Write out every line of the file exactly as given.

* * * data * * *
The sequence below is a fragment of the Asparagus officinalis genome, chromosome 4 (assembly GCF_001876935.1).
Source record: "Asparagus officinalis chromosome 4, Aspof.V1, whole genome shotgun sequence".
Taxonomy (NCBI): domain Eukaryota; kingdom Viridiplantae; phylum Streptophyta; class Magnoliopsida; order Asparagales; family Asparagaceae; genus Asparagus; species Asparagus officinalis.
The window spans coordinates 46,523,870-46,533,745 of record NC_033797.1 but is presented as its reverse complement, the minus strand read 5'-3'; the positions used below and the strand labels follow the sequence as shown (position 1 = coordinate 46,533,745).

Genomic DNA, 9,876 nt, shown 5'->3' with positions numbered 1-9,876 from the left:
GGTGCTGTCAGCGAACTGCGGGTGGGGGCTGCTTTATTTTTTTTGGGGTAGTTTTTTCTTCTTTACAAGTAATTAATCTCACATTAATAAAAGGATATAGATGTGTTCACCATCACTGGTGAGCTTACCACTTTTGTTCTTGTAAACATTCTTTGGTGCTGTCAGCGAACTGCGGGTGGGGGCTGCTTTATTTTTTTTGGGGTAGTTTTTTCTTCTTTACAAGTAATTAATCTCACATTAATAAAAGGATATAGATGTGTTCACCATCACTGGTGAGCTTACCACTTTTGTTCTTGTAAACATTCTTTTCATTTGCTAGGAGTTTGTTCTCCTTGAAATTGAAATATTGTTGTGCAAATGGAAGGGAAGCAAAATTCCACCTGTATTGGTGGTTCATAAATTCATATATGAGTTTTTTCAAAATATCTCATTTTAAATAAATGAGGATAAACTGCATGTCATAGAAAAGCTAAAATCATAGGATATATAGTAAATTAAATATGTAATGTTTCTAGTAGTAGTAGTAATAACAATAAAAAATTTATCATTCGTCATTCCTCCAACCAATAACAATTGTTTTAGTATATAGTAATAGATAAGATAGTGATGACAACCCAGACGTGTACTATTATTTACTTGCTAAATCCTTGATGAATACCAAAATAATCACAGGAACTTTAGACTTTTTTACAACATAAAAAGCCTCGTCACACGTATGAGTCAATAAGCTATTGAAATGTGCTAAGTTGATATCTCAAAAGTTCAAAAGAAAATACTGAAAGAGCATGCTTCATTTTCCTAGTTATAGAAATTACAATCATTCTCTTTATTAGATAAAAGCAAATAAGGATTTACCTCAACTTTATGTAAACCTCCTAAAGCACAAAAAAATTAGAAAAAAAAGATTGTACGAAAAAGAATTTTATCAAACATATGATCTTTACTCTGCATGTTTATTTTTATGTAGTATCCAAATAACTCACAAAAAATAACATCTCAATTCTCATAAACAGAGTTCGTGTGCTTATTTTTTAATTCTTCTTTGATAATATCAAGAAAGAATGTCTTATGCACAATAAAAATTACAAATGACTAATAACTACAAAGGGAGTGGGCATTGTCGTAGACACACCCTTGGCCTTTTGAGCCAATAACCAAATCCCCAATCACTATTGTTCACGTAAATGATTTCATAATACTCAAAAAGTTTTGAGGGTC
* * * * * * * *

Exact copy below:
The sequence below is a fragment of the Asparagus officinalis genome, chromosome 4 (assembly GCF_001876935.1).
Source record: "Asparagus officinalis chromosome 4, Aspof.V1, whole genome shotgun sequence".
Taxonomy (NCBI): domain Eukaryota; kingdom Viridiplantae; phylum Streptophyta; class Magnoliopsida; order Asparagales; family Asparagaceae; genus Asparagus; species Asparagus officinalis.
The window spans coordinates 46,523,870-46,533,745 of record NC_033797.1 but is presented as its reverse complement, the minus strand read 5'-3'; the positions used below and the strand labels follow the sequence as shown (position 1 = coordinate 46,533,745).

Genomic DNA, 9,876 nt, shown 5'->3' with positions numbered 1-9,876 from the left:
GGTGCTGTCAGCGAACTGCGGGTGGGGGCTGCTTTATTTTTTTTGGGGTAGTTTTTTCTTCTTTACAAGTAATTAATCTCACATTAATAAAAGGATATAGATGTGTTCACCATCACTGGTGAGCTTACCACTTTTGTTCTTGTAAACATTCTTTGGTGCTGTCAGCGAACTGCGGGTGGGGGCTGCTTTATTTTTTTTGGGGTAGTTTTTTCTTCTTTACAAGTAATTAATCTCACATTAATAAAAGGATATAGATGTGTTCACCATCACTGGTGAGCTTACCACTTTTGTTCTTGTAAACATTCTTTTCATTTGCTAGGAGTTTGTTCTCCTTGAAATTGAAATATTGTTGTGCAAATGGAAGGGAAGCAAAATTCCACCTGTATTGGTGGTTCATAAATTCATATATGAGTTTTTTCAAAATATCTCATTTTAAATAAATGAGGATAAACTGCATGTCATAGAAAAGCTAAAATCATAGGATATATAGTAAATTAAATATGTAATGTTTCTAGTAGTAGTAGTAATAACAATAAAAAATTTATCATTCGTCATTCCTCCAACCAATAACAATTGTTTTAGTATATAGTAATAGATAAGATAGTGATGACAACCCAGACGTGTACTATTATTTACTTGCTAAATCCTTGATGAATACCAAAATAATCACAGGAACTTTAGACTTTTTTACAACATAAAAAGCCTCGTCACACGTATGAGTCAATAAGCTATTGAAATGTGCTAAGTTGATATCTCAAAAGTTCAAAAGAAAATACTGAAAGAGCATGCTTCATTTTCCTAGTTATAGAAATTACAATCATTCTCTTTATTAGATAAAAGCAAATAAGGATTTACCTCAACTTTATGTAAACCTCCTAAAGCACAAAAAAATTAGAAAAAAAAGATTGTACGAAAAAGAATTTTATCAAACATATGATCTTTACTCTGCATGTTTATTTTTATGTAGTATCCAAATAACTCACAAAAAATAACATCTCAATTCTCATAAACAGAGTTCGTGTGCTTATTTTTTAATTCTTCTTTGATAATATCAAGAAAGAATGTCTTATGCACAATAAAAATTACAAATGACTAATAACTACAAAGGGAGTGGGCATTGTCGTAGACACACCCTTGGCCTTTTGAGCCAATAACCAAATCCCCAATCACTATTGTTCACGTAAATGATTTCATAATACTCAAAAAGTTTTGAGGGTC